Last Updated on July 24, 2019
The London subway stations or what they refer to as “the tube” is a fundamental way to navigate easily to and from Central London. But you might be surprised about the historical evolution of many subway stations in London.
However, if you still wondering about the historical story of some of London’s closed subway stations, The London subway stations or what they refer to as “the tube” is a fundamental way to navigate easily to and from Central London.
But you might be surprised about the historical evolution of many subway stations in London. However, if you still wondering about the historical story of some of London’s closed subway stations …
10. North End (Bull & Bush)
North End station is the only subway station in our list that never made it as a real station. It was constructed on the Northern Line between Hampstead and Golders Green in 1903 and would have been the only station that contains the deepest tube ever.
But in 1906 the construction process was stopped because authorities claimed that it is an unnecessary project. During World War II, the ghost station was used to store some confidential documents since it was the ideal place that no one could go there.
During the cold war, the authorities had finished building the station in order to benefit from its deep level underground tube which seemed to be the ideal center where they can control the emergency floodgates of the tube.
However, the station never worked as a real passenger’s station, it was used only for hidden political matters.
9. Down Street
The Down street underground station was never an active station since it sat between Green Park station and Hyde Park Corner, later on, Harry Beck’s (the famous British technical draughtsman and designer) had omitted the station completely.
Fortunately, Down St found again a new direction during the War when it was “the Burrow” of Winston Churchill and his War Cabinet.
8. British Museum
The British Museum was another station that was closed because of competition. It was opened in 1900 and closed in 1933 when the Central line was linked nearby the Piccadilly Line station. A long time ago, passengers were forced to leave one station and walk 100m down the street to enter to another station.
However The British Museum station is an iconic place that was mentioned in many books, but its physical absence is really confusing especially to tourists who leave Holborn tube toward a busy crossroads without even noticing that the station is just there concealed behind some office blocks.
7. Marlborough Rd
Marlborough Rd is another abandoned station which was closed due to performance lack, it was on the Metropolitan Line within easy reach to Lord’s cricket ground, this particular line division was transferred later on to the Bakerloo Line which was a simple reason for closing it.
However, Marlborough Rd was in a very important area between the Aberdeen Angus Steakhouse and a Chinese restaurant which was an ideal passage for many passengers.
6. ST Marys
The St Marys station was opened on the East London Line in 1884; it was famous for being the second cheapest ownership in Monopoly.
It was a tiny, uncomfortable station with very insufficient tubes which was an enough reason for its closure in 1938. The St Marys station was also used during the war as a bomb shelter, but it was destroyed because of a bomb hit.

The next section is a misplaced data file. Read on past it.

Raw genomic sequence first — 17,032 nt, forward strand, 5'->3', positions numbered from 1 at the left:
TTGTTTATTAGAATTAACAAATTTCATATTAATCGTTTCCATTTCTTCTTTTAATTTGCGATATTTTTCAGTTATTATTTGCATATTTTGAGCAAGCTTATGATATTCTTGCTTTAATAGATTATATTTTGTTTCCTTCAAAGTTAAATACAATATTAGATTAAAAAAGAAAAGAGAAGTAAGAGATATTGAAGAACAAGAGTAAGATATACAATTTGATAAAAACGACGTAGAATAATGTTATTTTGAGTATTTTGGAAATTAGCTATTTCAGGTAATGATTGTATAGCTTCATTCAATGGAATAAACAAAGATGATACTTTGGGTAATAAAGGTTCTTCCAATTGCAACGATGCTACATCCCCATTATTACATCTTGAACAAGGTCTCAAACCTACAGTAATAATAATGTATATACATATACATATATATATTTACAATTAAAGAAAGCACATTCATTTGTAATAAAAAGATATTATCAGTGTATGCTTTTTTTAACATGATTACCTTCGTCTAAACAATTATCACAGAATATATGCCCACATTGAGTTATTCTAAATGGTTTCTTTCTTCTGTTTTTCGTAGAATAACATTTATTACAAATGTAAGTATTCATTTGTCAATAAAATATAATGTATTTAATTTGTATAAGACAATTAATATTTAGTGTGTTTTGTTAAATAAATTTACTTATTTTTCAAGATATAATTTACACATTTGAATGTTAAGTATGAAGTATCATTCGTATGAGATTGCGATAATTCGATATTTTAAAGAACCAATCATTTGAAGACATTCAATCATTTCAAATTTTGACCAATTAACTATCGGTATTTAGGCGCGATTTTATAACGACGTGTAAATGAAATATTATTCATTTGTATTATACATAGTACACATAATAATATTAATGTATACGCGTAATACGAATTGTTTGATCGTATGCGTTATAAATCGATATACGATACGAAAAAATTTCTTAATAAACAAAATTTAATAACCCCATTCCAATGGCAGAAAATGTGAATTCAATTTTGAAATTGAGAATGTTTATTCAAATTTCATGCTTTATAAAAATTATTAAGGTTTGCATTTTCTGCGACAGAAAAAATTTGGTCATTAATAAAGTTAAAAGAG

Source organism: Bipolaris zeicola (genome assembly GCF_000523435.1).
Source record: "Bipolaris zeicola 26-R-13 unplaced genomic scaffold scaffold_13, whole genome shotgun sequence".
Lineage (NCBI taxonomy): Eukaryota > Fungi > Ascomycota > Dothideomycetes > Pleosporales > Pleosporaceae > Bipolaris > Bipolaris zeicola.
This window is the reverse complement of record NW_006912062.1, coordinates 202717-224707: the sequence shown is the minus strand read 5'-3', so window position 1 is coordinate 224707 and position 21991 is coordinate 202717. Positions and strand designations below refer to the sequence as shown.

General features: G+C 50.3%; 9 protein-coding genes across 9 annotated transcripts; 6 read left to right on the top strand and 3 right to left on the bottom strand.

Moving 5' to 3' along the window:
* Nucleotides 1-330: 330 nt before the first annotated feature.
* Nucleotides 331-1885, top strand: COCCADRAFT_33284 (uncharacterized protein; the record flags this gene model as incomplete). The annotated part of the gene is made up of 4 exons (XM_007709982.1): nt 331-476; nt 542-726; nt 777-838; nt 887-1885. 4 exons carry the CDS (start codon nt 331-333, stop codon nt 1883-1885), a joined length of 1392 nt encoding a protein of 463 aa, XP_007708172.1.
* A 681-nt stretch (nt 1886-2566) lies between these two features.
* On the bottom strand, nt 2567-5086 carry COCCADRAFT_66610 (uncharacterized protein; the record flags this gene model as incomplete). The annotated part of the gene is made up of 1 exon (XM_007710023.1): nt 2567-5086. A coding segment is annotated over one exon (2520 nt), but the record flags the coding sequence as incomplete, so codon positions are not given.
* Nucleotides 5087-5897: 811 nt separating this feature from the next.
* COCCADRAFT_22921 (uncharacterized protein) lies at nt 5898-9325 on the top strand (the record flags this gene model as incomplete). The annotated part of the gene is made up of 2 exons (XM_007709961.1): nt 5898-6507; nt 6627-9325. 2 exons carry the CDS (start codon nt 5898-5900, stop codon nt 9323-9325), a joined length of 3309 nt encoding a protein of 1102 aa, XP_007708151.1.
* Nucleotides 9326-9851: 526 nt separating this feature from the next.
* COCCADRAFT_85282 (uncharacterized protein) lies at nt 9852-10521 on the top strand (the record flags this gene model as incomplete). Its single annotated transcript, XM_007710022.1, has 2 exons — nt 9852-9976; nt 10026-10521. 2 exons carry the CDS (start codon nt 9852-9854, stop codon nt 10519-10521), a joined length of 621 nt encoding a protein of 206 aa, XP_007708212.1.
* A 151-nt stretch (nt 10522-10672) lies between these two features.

5. Trafalgar Square
Trafalgar Square is a remarkable station which still of a great interest for many tourists to visit. It was opened in 1906; the station was in a very close position to the Northern Line station “Strand”. The two station remained working for a while.
When the Jubilee line first appeared on 1970, a lot of changes were taking place in terms of stations and Lines, and consequently, the Trafalgar Square station became an abandoned station.
You might be thinking that we are talking about the famous cricket ground, in fact, the station was meant to be named the St John’s Wood rather than Lords but many people tend to use the name due to its popularity.
The station was in a very vital line but it was closed in 1939 when the Metropolitan Line was opened.
3. King William St
King William Station was opened in 1890 with great ambition that it would last for 20 years.
It was a vital point at the City and the South London Railway, but the line success was a reason to expand more lines immediately, the bad forward planning of making the terminus inside the station was again a reason of its closure in 1900.
2. Brompton Rd
Brompton Rd was a very popular station, the name actually was a common catchphrase among many passengers, and it was even used in plays. The station was built tightly between Knightsbridge and South Kensington.
But it was closed in 1934 due to the redundancy of stop. Later on, the station was used as a room for Anti-Aircraft Operations in World War II and is still utilized by many Air Squadrons.
The most famous of all the previous abandoned stations, The Aldwych station has been famous after the closure and not before it.
It’s for the simple reason that many films like Mission Impossible One and Tomb Raider were filmed there in addition to videos and music concerts, many tourists tend to visit the place just because of its artistic touch.
However, it’s another station which faced the fate of closure just because of its redundant position on the Piccadilly Line. Well, the most important feature of this station is its artistic identity among the popular culture in London.